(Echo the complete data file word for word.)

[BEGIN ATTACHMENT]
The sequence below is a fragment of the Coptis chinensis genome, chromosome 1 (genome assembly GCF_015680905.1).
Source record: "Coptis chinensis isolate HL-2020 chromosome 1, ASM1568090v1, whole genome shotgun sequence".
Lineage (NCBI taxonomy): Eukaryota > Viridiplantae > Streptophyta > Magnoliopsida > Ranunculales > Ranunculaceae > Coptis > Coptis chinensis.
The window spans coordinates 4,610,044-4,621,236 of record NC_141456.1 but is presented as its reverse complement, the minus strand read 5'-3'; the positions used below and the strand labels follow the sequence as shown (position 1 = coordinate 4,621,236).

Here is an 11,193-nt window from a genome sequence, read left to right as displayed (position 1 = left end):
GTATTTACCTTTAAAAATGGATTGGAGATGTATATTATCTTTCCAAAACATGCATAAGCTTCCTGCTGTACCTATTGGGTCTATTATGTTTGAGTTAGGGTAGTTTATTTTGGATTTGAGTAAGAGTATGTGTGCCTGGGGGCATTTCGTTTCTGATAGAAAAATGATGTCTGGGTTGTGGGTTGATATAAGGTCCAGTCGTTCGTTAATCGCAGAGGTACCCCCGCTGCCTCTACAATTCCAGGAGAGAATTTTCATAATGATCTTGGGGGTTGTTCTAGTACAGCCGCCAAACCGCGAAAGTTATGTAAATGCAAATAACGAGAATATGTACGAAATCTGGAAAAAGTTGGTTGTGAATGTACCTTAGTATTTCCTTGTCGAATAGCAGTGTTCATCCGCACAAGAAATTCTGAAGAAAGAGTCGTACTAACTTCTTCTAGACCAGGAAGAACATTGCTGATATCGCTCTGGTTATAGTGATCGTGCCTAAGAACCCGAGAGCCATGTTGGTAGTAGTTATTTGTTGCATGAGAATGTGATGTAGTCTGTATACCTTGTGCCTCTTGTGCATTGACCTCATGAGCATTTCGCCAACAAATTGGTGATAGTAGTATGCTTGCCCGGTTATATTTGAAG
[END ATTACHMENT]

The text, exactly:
The sequence below is a fragment of the Coptis chinensis genome, chromosome 1 (genome assembly GCF_015680905.1).
Source record: "Coptis chinensis isolate HL-2020 chromosome 1, ASM1568090v1, whole genome shotgun sequence".
Lineage (NCBI taxonomy): Eukaryota > Viridiplantae > Streptophyta > Magnoliopsida > Ranunculales > Ranunculaceae > Coptis > Coptis chinensis.
The window spans coordinates 4,610,044-4,621,236 of record NC_141456.1 but is presented as its reverse complement, the minus strand read 5'-3'; the positions used below and the strand labels follow the sequence as shown (position 1 = coordinate 4,621,236).

Here is an 11,193-nt window from a genome sequence, read left to right as displayed (position 1 = left end):
GTATTTACCTTTAAAAATGGATTGGAGATGTATATTATCTTTCCAAAACATGCATAAGCTTCCTGCTGTACCTATTGGGTCTATTATGTTTGAGTTAGGGTAGTTTATTTTGGATTTGAGTAAGAGTATGTGTGCCTGGGGGCATTTCGTTTCTGATAGAAAAATGATGTCTGGGTTGTGGGTTGATATAAGGTCCAGTCGTTCGTTAATCGCAGAGGTACCCCCGCTGCCTCTACAATTCCAGGAGAGAATTTTCATAATGATCTTGGGGGTTGTTCTAGTACAGCCGCCAAACCGCGAAAGTTATGTAAATGCAAATAACGAGAATATGTACGAAATCTGGAAAAAGTTGGTTGTGAATGTACCTTAGTATTTCCTTGTCGAATAGCAGTGTTCATCCGCACAAGAAATTCTGAAGAAAGAGTCGTACTAACTTCTTCTAGACCAGGAAGAACATTGCTGATATCGCTCTGGTTATAGTGATCGTGCCTAAGAACCCGAGAGCCATGTTGGTAGTAGTTATTTGTTGCATGAGAATGTGATGTAGTCTGTATACCTTGTGCCTCTTGTGCATTGACCTCATGAGCATTTCGCCAACAAATTGGTGATAGTAGTATGCTTGCCCGGTTATATTTGAAG